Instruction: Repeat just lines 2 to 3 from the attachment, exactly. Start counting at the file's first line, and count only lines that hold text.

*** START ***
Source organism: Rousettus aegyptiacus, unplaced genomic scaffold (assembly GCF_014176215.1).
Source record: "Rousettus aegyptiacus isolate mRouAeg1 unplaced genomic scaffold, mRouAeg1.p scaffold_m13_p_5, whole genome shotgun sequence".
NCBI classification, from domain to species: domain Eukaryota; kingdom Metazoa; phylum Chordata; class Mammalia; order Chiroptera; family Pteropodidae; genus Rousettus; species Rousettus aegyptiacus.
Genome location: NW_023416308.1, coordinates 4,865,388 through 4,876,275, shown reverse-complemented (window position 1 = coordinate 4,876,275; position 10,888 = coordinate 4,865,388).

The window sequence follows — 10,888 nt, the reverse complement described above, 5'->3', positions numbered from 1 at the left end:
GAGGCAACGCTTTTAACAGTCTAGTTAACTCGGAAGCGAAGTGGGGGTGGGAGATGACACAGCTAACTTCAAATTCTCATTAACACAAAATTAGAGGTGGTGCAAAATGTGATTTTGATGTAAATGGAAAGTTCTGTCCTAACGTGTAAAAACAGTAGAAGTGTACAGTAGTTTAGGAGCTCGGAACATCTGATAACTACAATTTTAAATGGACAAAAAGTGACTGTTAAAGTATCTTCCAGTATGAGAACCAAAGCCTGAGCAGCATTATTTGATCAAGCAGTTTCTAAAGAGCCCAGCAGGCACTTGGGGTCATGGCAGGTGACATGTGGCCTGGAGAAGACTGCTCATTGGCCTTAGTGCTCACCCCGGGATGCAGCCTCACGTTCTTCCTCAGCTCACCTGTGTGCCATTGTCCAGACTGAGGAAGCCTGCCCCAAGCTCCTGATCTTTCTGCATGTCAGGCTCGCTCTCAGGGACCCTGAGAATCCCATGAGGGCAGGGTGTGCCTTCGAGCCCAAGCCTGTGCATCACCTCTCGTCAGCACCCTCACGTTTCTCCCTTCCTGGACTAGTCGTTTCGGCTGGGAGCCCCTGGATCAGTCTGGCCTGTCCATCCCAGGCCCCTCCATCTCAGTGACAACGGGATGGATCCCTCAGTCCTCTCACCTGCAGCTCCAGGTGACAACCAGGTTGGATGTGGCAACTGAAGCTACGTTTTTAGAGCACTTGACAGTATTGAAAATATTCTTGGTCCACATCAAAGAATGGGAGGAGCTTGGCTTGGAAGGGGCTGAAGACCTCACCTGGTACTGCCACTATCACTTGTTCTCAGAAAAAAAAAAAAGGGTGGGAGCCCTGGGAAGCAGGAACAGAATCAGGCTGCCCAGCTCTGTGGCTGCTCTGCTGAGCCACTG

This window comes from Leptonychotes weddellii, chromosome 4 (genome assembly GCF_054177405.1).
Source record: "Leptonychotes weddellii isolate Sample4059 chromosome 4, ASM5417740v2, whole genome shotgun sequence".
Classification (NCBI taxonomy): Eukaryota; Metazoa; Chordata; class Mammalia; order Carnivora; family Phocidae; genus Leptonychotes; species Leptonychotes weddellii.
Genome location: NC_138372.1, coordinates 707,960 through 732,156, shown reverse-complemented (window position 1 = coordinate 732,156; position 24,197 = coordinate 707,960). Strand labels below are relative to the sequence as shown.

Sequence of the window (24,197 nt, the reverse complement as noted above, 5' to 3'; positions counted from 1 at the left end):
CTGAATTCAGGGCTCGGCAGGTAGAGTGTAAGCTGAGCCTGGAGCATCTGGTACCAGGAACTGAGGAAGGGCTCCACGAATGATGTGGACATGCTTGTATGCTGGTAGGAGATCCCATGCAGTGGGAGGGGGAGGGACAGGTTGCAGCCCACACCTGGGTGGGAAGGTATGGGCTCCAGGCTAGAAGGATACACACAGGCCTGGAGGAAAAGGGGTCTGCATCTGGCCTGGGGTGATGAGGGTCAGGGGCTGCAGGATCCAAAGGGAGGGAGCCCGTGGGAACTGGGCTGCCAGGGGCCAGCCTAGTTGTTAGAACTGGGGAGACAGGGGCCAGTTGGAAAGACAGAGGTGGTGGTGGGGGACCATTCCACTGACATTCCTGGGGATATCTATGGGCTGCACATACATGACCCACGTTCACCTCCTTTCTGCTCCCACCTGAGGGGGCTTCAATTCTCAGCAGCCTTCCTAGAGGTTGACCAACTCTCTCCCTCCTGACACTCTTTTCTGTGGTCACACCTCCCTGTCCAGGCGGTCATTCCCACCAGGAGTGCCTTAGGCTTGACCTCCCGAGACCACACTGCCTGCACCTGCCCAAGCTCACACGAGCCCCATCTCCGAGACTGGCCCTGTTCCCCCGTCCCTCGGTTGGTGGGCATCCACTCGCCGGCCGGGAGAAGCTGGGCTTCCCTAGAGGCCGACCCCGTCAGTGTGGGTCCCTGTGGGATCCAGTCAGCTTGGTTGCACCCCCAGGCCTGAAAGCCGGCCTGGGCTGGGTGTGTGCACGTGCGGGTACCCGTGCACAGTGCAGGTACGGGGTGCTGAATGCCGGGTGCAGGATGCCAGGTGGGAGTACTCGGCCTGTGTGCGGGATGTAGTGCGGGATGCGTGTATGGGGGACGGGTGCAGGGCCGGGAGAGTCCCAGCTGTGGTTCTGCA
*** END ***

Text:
Source record: "Rousettus aegyptiacus isolate mRouAeg1 unplaced genomic scaffold, mRouAeg1.p scaffold_m13_p_5, whole genome shotgun sequence".
NCBI classification, from domain to species: domain Eukaryota; kingdom Metazoa; phylum Chordata; class Mammalia; order Chiroptera; family Pteropodidae; genus Rousettus; species Rousettus aegyptiacus.